What is meant by Amillennialism?

What is meant by Amillennialism?

Definition of amillennialism : the denial that an earthly millennium of universal righteousness and peace will either precede or follow the second advent of Jesus Christ — compare postmillennialism, premillennialism.

What is Premillennialism and Amillennialism?

Premillennialism is a view alternative to both postmillennialism, which teaches that the second coming of Jesus will occur after a thousand-year period of righteousness, and to amillennialism, which teaches that the thousand-year period is not meant to be taken literally but is the current church/messianic age.

Who is the father of Amillennialism?

It was systematized by St. Augustine in the 4th century, and this systematization carried amillennialism over as the dominant eschatology of the Medieval and Reformation periods.

What is the difference between Covenant and dispensational theology?

Dispensationalism and Covenantalism are essentially two different approaches to scripture that have drastically different implications. Dispensationalism relies on literal hermeneutics, whereas covenantalism gives more credit to literary genre, figurative language, context, and co-text.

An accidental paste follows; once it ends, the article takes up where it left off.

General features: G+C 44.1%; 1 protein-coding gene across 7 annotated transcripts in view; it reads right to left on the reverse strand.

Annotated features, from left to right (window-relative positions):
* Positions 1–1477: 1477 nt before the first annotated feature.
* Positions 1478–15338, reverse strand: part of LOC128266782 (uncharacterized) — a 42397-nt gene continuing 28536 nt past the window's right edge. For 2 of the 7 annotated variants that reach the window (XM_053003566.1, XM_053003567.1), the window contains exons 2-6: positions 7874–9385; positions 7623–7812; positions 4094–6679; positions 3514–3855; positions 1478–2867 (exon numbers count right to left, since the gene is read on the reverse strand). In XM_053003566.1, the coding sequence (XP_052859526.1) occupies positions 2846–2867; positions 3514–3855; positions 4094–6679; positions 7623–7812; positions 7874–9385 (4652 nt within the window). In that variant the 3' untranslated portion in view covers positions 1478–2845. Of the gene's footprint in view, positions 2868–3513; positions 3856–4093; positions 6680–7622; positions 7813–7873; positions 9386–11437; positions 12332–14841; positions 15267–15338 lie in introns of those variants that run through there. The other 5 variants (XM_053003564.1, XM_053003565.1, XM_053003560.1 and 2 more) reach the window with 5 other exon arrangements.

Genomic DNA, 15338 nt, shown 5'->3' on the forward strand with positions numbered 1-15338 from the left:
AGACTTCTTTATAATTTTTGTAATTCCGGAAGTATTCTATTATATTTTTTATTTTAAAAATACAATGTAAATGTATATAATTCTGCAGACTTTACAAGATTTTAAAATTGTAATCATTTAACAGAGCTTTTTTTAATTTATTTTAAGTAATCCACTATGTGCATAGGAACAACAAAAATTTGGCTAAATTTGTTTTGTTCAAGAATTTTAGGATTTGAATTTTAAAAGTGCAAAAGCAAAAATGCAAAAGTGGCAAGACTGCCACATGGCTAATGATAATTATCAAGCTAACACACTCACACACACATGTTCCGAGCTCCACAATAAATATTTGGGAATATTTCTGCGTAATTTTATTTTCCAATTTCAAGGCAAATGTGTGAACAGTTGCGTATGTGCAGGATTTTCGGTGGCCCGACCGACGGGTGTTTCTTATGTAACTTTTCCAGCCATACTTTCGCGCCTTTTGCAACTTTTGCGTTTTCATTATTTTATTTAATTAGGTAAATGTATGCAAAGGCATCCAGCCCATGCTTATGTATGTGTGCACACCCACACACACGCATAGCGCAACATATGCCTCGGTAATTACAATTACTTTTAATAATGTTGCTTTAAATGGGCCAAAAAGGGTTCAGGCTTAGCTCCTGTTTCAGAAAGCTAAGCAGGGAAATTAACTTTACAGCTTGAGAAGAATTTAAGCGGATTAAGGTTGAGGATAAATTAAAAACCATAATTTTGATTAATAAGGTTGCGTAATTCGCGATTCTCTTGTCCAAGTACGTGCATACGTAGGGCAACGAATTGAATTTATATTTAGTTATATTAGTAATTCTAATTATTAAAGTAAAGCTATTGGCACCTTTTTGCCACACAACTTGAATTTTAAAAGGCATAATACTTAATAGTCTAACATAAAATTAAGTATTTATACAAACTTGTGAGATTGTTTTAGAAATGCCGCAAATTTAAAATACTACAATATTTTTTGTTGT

What is historical premillennialism?

Historic premillennialism was held by a large majority of Christians during the first three centuries of the Christian era. Many of the church fathers such as Ireneaus, Papias, Justin Martyr, Tertullian, Hippolytus, and others taught that there would be a visible kingdom of God upon the earth after the return of Christ.

What is the premillennial view of the end times?

The premillennial view of the end times is thus advanced in two different ways: historic premillennialism and dispensational premillennialism. The Bible contains many prophecies about the future, with the New Testament speaking extensively about the return of Jesus to earth.

Who are the best teachers of premillennialism?

More modern teachers of historic premillennialism include George Eldon Ladd of the Fuller Theological Seminary, Walter Martin, John Warwick Montgomery, J. Barton Payne, Henry Alford (a noted Greek scholar), and Theodor Zahn, a German New Testament scholar.

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